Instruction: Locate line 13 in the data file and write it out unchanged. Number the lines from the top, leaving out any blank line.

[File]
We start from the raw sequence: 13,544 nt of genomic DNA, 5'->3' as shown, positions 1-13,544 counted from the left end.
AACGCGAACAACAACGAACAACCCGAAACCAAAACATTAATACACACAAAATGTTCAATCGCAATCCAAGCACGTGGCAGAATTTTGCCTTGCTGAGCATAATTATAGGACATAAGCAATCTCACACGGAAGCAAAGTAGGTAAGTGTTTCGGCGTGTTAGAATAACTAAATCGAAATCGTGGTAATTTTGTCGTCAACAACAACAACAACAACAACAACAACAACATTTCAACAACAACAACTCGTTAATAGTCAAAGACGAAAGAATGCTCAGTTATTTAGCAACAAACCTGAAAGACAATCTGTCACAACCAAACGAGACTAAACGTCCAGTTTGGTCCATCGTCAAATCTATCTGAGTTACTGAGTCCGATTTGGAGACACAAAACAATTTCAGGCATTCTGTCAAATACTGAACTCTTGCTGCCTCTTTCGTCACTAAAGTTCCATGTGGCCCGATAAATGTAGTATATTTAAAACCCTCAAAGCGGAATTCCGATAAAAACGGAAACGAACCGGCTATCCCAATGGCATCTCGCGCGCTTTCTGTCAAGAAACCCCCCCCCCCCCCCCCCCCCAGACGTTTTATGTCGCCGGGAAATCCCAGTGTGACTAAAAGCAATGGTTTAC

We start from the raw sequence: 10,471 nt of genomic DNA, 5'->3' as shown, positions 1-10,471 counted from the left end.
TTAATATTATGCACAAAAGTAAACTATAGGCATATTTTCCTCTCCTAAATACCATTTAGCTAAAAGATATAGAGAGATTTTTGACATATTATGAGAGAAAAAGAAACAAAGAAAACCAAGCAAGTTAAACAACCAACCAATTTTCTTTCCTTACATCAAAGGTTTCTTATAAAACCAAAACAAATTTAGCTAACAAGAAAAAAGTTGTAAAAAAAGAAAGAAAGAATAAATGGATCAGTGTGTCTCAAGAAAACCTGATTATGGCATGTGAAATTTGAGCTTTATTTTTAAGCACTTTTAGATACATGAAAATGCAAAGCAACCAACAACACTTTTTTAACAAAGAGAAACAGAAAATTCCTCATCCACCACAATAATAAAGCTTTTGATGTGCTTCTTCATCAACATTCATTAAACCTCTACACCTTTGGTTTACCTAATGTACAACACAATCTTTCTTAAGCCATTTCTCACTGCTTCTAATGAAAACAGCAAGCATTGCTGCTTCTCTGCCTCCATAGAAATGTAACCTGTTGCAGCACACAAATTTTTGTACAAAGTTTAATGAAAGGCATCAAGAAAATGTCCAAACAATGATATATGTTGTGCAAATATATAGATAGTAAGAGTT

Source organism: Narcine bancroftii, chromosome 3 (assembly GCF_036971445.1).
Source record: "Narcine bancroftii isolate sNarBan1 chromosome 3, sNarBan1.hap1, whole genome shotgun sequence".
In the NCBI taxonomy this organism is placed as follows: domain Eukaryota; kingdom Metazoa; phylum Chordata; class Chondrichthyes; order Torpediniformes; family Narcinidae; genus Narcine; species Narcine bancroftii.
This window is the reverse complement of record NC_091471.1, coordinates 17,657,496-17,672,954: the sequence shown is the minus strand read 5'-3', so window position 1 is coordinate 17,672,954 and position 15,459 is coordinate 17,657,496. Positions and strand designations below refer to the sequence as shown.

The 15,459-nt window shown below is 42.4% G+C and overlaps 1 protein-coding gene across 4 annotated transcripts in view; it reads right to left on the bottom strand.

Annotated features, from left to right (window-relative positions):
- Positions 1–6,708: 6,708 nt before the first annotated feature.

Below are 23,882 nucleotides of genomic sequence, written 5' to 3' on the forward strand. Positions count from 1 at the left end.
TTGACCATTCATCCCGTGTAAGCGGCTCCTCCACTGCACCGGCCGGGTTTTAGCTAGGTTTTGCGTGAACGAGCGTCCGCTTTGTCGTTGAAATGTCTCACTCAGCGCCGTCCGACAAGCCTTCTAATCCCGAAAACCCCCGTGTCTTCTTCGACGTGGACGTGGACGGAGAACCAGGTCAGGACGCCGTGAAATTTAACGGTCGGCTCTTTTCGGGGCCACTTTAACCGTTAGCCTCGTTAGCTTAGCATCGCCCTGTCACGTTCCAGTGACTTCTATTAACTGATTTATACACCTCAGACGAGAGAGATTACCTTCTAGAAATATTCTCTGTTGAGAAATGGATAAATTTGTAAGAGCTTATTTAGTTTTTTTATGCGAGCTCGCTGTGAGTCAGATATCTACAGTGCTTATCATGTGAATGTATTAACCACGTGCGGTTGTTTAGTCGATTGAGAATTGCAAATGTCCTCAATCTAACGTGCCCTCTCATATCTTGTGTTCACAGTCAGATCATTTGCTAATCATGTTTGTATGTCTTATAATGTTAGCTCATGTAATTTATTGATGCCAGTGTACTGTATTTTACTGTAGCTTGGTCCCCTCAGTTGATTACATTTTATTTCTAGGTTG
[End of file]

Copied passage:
TTGACCATTCATCCCGTGTAAGCGGCTCCTCCACTGCACCGGCCGGGTTTTAGCTAGGTTTTGCGTGAACGAGCGTCCGCTTTGTCGTTGAAATGTCTCACTCAGCGCCGTCCGACAAGCCTTCTAATCCCGAAAACCCCCGTGTCTTCTTCGACGTGGACGTGGACGGAGAACCAGGTCAGGACGCCGTGAAATTTAACGGTCGGCTCTTTTCGGGGCCACTTTAACCGTTAGCCTCGTTAGCTTAGCATCGCCCTGTCACGTTCCAGTGACTTCTATTAACTGATTTATACACCTCAGACGAGAGAGATTACCTTCTAGAAATATTCTCTGTTGAGAAATGGATAAATTTGTAAGAGCTTATTTAGTTTTTTTATGCGAGCTCGCTGTGAGTCAGATATCTACAGTGCTTATCATGTGAATGTATTAACCACGTGCGGTTGTTTAGTCGATTGAGAATTGCAAATGTCCTCAATCTAACGTGCCCTCTCATATCTTGTGTTCACAGTCAGATCATTTGCTAATCATGTTTGTATGTCTTATAATGTTAGCTCATGTAATTTATTGATGCCAGTGTACTGTATTTTACTGTAGCTTGGTCCCCTCAGTTGATTACATTTTATTTCTAGGTTG